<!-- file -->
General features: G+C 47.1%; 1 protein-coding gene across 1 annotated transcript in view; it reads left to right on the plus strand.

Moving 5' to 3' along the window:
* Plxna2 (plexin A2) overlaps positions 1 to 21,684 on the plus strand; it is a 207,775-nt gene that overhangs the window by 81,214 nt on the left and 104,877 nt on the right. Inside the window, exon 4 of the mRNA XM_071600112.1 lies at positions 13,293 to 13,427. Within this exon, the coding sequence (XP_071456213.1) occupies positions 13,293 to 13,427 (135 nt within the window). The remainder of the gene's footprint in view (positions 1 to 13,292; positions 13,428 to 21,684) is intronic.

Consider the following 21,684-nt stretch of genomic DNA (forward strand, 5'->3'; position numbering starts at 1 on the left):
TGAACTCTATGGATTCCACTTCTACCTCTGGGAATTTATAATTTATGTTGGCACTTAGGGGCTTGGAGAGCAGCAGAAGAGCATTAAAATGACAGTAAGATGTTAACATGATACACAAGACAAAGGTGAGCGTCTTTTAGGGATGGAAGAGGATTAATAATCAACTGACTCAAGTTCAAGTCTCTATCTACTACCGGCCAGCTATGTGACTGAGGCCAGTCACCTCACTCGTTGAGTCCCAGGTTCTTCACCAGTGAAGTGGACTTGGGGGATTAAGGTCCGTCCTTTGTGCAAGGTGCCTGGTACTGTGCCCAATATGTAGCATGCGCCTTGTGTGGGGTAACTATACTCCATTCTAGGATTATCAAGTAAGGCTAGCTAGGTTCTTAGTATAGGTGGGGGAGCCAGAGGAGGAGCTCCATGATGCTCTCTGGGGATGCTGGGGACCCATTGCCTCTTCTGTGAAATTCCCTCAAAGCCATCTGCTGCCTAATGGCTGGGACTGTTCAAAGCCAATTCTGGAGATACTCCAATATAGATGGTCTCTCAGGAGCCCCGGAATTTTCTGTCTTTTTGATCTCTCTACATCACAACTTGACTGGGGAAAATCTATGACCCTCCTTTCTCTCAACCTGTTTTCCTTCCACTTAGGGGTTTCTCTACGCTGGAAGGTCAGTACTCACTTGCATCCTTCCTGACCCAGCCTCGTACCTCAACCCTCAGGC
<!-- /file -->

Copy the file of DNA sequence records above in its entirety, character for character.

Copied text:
General features: G+C 47.1%; 1 protein-coding gene across 1 annotated transcript in view; it reads left to right on the plus strand.

Moving 5' to 3' along the window:
* Plxna2 (plexin A2) overlaps positions 1 to 21,684 on the plus strand; it is a 207,775-nt gene that overhangs the window by 81,214 nt on the left and 104,877 nt on the right. Inside the window, exon 4 of the mRNA XM_071600112.1 lies at positions 13,293 to 13,427. Within this exon, the coding sequence (XP_071456213.1) occupies positions 13,293 to 13,427 (135 nt within the window). The remainder of the gene's footprint in view (positions 1 to 13,292; positions 13,428 to 21,684) is intronic.

Consider the following 21,684-nt stretch of genomic DNA (forward strand, 5'->3'; position numbering starts at 1 on the left):
TGAACTCTATGGATTCCACTTCTACCTCTGGGAATTTATAATTTATGTTGGCACTTAGGGGCTTGGAGAGCAGCAGAAGAGCATTAAAATGACAGTAAGATGTTAACATGATACACAAGACAAAGGTGAGCGTCTTTTAGGGATGGAAGAGGATTAATAATCAACTGACTCAAGTTCAAGTCTCTATCTACTACCGGCCAGCTATGTGACTGAGGCCAGTCACCTCACTCGTTGAGTCCCAGGTTCTTCACCAGTGAAGTGGACTTGGGGGATTAAGGTCCGTCCTTTGTGCAAGGTGCCTGGTACTGTGCCCAATATGTAGCATGCGCCTTGTGTGGGGTAACTATACTCCATTCTAGGATTATCAAGTAAGGCTAGCTAGGTTCTTAGTATAGGTGGGGGAGCCAGAGGAGGAGCTCCATGATGCTCTCTGGGGATGCTGGGGACCCATTGCCTCTTCTGTGAAATTCCCTCAAAGCCATCTGCTGCCTAATGGCTGGGACTGTTCAAAGCCAATTCTGGAGATACTCCAATATAGATGGTCTCTCAGGAGCCCCGGAATTTTCTGTCTTTTTGATCTCTCTACATCACAACTTGACTGGGGAAAATCTATGACCCTCCTTTCTCTCAACCTGTTTTCCTTCCACTTAGGGGTTTCTCTACGCTGGAAGGTCAGTACTCACTTGCATCCTTCCTGACCCAGCCTCGTACCTCAACCCTCAGGC